By Obert Hodzi
Over the past decade, Zimbabwe has been characterised by political turmoil and economic meltdown that resulted in dollarization and abandonment of the country’s currency in 2008. After the disputed and violent elections of March and June 2008, political parties in Zimbabwe entered into a Global Political Agreement (GPA) to address the challenges facing the country. Article VI of the GPA provided that the government of national unity, comprising of the Zimbabwe African National Union –Patriotic Front (ZANU-PF) and Movement for Democratic Change (MDC), would set up a Parliamentary Constitution Select Committee (COPAC) to facilitate the drafting of a new constitution. The constitution drafting process that ensued for the next four years was dominated by inter-party political bickering. In January 2013, after spending at least $50 million, COPAC produced the final draft of the constitution, leading to a constitutional referendum held on 16 March 2013.
Despite the fact that the draft constitution represents a compromise between the major political parties, more than 95% of voters approved it. Over the first two weeks of May 2013, the House of Assembly and the Senate unanimously approved the draft constitution with minor amendments. The Constitution of Zimbabwe Amendment (No. 20) Bill was signed into law by the President on 22 May 2013.
However, if the new constitution represents a small step forward for Zimbabwe, the voter registration process for the constitutional referendum was fraught with problems. As the draft constitution was approved, civil society activists played running battles with police due to allegations that they had engaged in illegal voter education. Meanwhile, the Zimbabwe Electoral Commission (ZEC) struggled to implement their mobile voter registration campaign due to poor publicity, lack of voter education, meagre financial resources and logistics and personnel problems. Hundreds of potential voters were turned away for not possessing relevant documents, in particular proof of residence which is required to register as a voter. In addition, aliens were denied registration even though they possessed Zimbabwean identity documents. Meanwhile, human rights activists and other political parties such as MDC-T complained that the Registrar General neglected areas known to be non-ZANU-PF strongholds in an effort to systematically disenfranchise its potential supporters from registering as voters.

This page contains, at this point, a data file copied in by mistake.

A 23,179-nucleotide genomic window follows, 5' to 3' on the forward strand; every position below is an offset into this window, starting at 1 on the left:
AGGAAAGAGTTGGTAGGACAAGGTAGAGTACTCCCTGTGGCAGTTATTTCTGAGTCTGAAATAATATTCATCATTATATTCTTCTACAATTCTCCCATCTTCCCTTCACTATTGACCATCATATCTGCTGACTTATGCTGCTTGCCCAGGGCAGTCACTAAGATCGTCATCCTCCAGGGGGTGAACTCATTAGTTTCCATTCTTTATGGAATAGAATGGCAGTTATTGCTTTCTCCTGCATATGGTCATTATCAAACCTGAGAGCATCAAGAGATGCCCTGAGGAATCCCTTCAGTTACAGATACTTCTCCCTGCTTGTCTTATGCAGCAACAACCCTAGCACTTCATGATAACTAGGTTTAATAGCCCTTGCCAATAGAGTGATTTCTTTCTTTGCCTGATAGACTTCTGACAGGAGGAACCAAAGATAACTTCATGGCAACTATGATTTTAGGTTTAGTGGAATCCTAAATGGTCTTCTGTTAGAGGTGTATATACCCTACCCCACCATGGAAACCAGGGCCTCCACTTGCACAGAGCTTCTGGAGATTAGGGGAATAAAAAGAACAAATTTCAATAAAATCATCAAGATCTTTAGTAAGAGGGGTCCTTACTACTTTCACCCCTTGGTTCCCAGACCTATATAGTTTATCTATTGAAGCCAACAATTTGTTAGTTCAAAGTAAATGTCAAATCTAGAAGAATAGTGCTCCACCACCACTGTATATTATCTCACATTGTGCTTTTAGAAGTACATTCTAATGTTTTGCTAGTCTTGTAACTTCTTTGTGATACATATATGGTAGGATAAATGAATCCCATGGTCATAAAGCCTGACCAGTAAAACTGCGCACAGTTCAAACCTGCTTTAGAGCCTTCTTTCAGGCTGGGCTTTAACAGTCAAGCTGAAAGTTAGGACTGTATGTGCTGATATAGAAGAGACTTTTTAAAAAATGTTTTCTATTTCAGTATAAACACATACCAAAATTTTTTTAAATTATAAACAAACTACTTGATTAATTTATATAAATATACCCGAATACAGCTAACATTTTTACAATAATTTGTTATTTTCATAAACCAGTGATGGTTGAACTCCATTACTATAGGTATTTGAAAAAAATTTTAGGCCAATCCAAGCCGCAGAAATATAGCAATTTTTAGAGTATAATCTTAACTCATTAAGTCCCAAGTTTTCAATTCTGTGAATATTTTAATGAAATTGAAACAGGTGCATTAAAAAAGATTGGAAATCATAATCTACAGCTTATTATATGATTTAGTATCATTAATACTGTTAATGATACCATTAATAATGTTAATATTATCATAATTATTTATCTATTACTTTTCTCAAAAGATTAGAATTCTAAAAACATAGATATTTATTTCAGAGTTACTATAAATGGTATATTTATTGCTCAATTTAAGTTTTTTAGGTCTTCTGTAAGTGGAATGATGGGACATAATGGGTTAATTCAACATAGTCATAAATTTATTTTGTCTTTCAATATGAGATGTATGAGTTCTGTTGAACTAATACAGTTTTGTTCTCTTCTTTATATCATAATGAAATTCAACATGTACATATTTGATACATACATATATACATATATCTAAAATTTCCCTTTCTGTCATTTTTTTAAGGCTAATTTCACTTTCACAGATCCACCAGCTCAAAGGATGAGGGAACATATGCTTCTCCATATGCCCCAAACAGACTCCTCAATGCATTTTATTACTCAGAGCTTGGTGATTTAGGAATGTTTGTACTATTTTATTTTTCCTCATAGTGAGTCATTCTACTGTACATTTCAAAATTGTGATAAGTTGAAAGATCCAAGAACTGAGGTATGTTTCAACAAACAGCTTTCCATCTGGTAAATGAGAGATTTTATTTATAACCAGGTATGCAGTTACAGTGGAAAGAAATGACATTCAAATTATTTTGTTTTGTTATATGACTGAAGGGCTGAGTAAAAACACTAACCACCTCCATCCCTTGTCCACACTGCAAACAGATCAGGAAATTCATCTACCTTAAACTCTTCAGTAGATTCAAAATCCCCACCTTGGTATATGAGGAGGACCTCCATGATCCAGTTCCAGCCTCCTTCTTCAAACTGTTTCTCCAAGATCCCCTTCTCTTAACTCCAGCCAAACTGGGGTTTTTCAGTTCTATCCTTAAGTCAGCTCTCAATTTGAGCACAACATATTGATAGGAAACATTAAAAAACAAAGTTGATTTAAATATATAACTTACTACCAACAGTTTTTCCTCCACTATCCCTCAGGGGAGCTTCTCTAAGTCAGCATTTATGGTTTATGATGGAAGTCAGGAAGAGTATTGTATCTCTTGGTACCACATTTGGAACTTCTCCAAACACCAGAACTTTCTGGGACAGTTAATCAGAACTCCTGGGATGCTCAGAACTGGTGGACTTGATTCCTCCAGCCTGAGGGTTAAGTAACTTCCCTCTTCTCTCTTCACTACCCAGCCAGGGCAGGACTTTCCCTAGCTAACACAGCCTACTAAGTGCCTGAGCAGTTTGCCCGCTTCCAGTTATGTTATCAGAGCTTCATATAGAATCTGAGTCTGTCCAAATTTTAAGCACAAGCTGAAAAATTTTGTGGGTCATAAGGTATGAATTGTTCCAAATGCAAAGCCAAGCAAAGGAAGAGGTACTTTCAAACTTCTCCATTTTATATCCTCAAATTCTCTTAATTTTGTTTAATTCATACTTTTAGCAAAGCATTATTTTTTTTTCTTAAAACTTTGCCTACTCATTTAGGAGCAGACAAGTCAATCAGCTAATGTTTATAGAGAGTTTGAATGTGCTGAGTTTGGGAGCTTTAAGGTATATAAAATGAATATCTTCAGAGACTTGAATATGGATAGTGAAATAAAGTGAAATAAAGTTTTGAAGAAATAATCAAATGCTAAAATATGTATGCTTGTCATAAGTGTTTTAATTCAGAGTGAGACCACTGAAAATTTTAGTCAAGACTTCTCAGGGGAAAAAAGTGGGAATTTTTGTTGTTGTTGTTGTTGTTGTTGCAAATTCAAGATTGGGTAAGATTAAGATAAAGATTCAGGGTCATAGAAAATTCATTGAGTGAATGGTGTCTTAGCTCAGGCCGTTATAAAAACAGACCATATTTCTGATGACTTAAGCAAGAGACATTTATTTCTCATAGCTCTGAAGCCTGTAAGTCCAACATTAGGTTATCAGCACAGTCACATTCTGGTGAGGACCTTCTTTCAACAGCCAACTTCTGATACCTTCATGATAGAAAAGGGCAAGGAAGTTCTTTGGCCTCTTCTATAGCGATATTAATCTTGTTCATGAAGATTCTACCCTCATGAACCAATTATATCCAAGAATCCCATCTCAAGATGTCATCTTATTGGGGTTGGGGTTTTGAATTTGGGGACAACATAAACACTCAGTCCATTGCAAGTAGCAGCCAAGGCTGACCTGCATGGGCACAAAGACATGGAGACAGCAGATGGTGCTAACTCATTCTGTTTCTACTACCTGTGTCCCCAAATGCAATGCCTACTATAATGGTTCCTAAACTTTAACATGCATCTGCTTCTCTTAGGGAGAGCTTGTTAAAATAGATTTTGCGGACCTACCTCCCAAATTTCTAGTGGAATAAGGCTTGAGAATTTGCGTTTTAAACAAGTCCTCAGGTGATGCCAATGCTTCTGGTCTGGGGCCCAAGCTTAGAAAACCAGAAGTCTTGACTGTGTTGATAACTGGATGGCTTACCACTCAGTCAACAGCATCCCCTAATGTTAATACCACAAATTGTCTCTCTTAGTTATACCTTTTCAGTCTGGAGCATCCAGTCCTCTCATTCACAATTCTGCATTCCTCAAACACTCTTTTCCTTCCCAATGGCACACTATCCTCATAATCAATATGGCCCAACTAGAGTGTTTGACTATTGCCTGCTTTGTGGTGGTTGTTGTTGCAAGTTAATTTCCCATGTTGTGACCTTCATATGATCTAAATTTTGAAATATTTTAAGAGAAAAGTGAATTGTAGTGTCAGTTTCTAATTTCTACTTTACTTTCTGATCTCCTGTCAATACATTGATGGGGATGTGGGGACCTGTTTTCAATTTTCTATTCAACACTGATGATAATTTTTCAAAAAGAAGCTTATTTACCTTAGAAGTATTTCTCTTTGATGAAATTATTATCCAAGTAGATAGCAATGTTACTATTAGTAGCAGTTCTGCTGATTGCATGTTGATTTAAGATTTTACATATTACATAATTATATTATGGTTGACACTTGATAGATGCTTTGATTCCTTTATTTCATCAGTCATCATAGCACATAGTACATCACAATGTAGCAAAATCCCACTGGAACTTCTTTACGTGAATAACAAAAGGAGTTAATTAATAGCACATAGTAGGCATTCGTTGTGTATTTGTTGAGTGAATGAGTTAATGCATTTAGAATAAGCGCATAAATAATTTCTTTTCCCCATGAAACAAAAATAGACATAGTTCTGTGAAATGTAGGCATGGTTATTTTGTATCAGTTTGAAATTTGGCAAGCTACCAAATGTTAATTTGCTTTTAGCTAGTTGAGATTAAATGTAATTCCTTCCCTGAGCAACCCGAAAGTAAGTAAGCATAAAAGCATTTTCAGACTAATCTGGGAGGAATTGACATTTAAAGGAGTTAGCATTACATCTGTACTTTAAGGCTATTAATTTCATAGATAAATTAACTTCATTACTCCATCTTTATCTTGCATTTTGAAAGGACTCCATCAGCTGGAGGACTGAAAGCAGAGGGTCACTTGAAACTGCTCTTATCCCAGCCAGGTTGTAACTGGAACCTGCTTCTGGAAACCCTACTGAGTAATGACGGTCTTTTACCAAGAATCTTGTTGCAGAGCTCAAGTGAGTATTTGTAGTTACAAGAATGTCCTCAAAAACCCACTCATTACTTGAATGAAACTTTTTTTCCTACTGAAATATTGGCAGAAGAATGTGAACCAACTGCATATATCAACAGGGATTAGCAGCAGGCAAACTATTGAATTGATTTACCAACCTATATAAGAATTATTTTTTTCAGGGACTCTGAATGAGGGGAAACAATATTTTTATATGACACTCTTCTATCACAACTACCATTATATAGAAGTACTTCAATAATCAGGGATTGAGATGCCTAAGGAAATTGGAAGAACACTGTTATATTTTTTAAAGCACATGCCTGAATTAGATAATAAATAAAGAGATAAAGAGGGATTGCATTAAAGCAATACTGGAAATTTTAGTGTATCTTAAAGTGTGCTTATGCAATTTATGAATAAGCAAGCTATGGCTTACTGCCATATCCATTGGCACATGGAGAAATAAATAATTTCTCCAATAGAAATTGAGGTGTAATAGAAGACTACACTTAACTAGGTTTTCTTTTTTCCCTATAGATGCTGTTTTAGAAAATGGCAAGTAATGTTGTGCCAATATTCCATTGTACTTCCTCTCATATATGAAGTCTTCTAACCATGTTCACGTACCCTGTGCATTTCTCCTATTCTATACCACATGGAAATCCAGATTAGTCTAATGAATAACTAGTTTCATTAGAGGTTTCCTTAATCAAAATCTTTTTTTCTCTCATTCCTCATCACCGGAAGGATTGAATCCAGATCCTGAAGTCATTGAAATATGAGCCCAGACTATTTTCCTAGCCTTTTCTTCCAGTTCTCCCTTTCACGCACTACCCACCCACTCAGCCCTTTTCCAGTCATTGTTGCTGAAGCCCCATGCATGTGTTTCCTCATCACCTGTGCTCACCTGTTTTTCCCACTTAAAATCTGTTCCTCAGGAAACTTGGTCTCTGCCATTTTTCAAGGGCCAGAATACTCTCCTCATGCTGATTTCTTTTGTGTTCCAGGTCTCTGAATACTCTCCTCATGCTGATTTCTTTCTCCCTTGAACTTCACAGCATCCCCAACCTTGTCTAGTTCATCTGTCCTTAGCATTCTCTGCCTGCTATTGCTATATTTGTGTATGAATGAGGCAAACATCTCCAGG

Before the election, as ZANU-PF launched and implemented its door-to-door voter mobilisation campaign, the Officer Commanding Harare Sub-Urban Region also banned all other political parties from conducting door-to-door voter mobilisation campaigns arguing this measure was necessary to curb political violence. Weeks before this pronouncement, MDC-T officials and Election Resource Centre voter education volunteers had been arrested for impersonating government officials and providing voter education without the approval of ZEC.
The new Constitution provides for a further 30-day voter registration exercise, which according to the cabinet will be undertaken before the next elections are held. Yet, regardless of the legal provisions of the constitution, the politics surrounding the constitutional approval process are not encouraging. For example, the ban of door-to-door voter mobilisation was not based on any legislation but was a police decree. In the past, ZANU-PF has used police decrees to apply the law selectively and persecute non-ZANU-PF supporters. In addition, the leadership of state security institutions have already declared their support to ZANU-PF contrary to the non-partisan constitutional mandate. Constitutionalism therefore remains a critical challenge to Zimbabwe.
Obert Hodzi is a governance and post-conflict development specialist working at an international non-governmental organisation in Zimbabwe.